Next morning my friend Kua-ko, taking his zabatana, invited me to go out with him, and I consented with some misgivings, thinking he had overcome his superstitious fears and, inflamed by my account of the abundance of game in the forest, intended going there with me. The previous day's experience had made me think that it would be better in the future to go there alone. But I was giving the poor youth more credit than he deserved: it was far from his intention to face the terrible unknown again. We went in a different direction, and tramped for hours through woods where birds were scarce and only of the smaller kinds. Then my guide surprised me a second time by offering to teach me to use the zabatana. This, then, was to be my reward for giving him the box! I readily consented, and with the long weapon, awkward to carry, in my hand, and imitating the noiseless movements and cautious, watchful manner of my companion, I tried to imagine myself a simple Guayana savage, with no knowledge of that artificial social state to which I had been born, dependent on my skill and little roll of poison-darts for a livelihood. By an effort of the will I emptied myself of my life experience and knowledge — or as much of it as possible — and thought only of the generations of my dead imaginary progenitors, who had ranged these woods back to the dim forgotten years before Columbus; and if the pleasure I had in the fancy was childish, it made the day pass quickly enough. Kua-ko was constantly at my elbow to assist and give advice; and many an arrow I blew from the long tube, and hit no bird. Heaven knows what I hit, for the arrows flew away on their wide and wild career to be seen no more, except a few which my keen-eyed comrade marked to their destination and managed to recover. The result of our day's hunting was a couple of birds, which Kua-ko, not I, shot, and a small opossum his sharp eyes detected high up a tree lying coiled up on an old nest, over the side of which the animal had incautiously allowed his snaky tail to dangle. The number of darts I wasted must have been a rather serious loss to him, but he did not seem troubled at it, and made no remark.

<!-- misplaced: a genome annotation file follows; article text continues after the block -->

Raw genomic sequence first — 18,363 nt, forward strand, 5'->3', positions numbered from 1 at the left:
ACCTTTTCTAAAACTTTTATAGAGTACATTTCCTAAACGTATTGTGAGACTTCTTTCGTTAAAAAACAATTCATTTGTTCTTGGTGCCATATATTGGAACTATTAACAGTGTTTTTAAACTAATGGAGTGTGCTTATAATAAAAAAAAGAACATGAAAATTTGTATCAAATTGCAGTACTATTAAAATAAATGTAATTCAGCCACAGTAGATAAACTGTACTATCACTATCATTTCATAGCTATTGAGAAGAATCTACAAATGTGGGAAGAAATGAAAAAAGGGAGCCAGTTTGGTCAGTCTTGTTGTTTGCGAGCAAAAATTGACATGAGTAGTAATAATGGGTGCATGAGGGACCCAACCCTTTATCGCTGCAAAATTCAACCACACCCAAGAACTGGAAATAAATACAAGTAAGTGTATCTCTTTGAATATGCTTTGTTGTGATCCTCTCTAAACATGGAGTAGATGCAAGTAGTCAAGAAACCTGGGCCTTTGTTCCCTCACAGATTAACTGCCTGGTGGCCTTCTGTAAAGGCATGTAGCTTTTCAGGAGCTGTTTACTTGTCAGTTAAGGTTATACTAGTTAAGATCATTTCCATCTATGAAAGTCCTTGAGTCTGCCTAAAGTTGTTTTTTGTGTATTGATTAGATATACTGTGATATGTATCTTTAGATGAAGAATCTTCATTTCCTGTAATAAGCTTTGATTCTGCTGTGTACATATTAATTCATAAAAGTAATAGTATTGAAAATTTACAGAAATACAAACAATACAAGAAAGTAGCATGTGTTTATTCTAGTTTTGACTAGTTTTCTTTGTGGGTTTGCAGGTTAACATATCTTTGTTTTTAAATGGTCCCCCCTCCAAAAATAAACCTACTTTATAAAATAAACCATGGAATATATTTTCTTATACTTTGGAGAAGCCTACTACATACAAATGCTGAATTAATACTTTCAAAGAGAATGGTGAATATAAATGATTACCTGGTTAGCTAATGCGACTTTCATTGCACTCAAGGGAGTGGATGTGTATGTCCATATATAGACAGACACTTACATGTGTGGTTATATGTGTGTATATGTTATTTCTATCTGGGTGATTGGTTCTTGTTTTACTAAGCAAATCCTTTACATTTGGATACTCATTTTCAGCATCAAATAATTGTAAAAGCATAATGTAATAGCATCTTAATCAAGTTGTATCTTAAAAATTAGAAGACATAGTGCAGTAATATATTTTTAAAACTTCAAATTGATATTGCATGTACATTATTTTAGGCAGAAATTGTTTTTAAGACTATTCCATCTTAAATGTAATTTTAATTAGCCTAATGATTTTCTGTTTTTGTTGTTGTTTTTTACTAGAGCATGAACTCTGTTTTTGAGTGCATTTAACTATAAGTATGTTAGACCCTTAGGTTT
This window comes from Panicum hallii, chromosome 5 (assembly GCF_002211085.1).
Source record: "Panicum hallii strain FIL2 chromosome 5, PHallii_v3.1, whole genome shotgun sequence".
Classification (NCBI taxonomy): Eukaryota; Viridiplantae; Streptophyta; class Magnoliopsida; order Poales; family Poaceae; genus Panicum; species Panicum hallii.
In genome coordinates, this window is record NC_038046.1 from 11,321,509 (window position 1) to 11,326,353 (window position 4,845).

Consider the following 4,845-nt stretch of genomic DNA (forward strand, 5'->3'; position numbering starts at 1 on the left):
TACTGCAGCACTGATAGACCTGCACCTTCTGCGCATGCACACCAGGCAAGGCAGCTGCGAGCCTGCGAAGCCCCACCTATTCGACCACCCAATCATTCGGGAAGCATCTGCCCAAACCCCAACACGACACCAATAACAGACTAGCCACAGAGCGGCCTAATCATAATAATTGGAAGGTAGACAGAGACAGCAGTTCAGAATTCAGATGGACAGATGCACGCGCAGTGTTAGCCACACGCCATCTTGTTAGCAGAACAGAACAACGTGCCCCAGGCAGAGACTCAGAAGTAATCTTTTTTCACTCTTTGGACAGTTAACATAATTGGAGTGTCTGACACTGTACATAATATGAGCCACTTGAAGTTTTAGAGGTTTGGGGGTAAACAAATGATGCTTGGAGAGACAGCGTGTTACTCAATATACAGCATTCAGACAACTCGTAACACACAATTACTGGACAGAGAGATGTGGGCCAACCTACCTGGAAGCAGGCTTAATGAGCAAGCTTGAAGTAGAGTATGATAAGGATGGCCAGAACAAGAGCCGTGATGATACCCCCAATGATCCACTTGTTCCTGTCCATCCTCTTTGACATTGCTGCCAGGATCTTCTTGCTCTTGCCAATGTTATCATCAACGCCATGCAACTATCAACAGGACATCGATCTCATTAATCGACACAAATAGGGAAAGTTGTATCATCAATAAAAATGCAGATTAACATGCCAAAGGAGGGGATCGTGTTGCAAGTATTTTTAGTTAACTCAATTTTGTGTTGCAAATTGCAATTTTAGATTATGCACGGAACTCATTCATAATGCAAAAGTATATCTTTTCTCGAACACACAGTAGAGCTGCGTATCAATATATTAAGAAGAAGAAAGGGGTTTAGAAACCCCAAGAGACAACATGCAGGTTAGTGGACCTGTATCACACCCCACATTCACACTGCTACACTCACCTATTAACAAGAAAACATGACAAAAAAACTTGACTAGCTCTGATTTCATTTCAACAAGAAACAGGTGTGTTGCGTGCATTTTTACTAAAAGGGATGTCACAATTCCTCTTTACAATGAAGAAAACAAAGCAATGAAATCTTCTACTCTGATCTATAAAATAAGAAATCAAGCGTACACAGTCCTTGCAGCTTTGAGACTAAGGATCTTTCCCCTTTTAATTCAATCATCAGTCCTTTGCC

Next day, to my surprise, he volunteered to give me a second lesson, and we went out again. On this occasion he had provided himself with a large bundle of darts, but — wise man! — they were not poisoned, and it therefore mattered little whether they were wasted or not. I believe that on this day I made some little progress; at all events, my teacher remarked that before long I would be able to hit a bird. This made me smile and answer that if he could place me within twenty yards of a bird not smaller than a small man I might manage to touch it with an arrow.
This speech had a very unexpected and remarkable effect. He stopped short in his walk, stared at me wildly, then grinned, and finally burst into a roar of laughter, which was no bad imitation of the howling monkey's performance, and smote his naked thighs with tremendous energy. At length recovering himself, he asked whether a small woman was not the same as a small man, and being answered in the affirmative, went off into a second extravagant roar of laughter.
Thinking it was easy to tickle him while he continued in this mood, I began making any number of feeble jokes — feeble, but quite as good as the one which had provoked such outrageous merriment — for it amused me to see him acting in this unusual way. But they all failed of their effect — there was no hitting the bull's-eye a second time; he would only stare vacantly at me, then grunt like a peccary — not appreciatively — and walk on. Still, at intervals he would go back to what I had said about hitting a very big bird, and roar again, as if this wonderful joke was not easily exhausted.
Again on the third day we were out together practicing at the birds — frightening if not killing them; but before noon, finding that it was his intention to go to a distant spot where he expected to meet with larger game, I left him and returned to the village. The blow-pipe practice had lost its novelty, and I did not care to go on all day and every day with it; more than that, I was anxious after so long an interval to pay a visit to my wood, as I began to call it, in the hope of hearing that mysterious melody which I had grown to love and to miss when even a single day passed without it.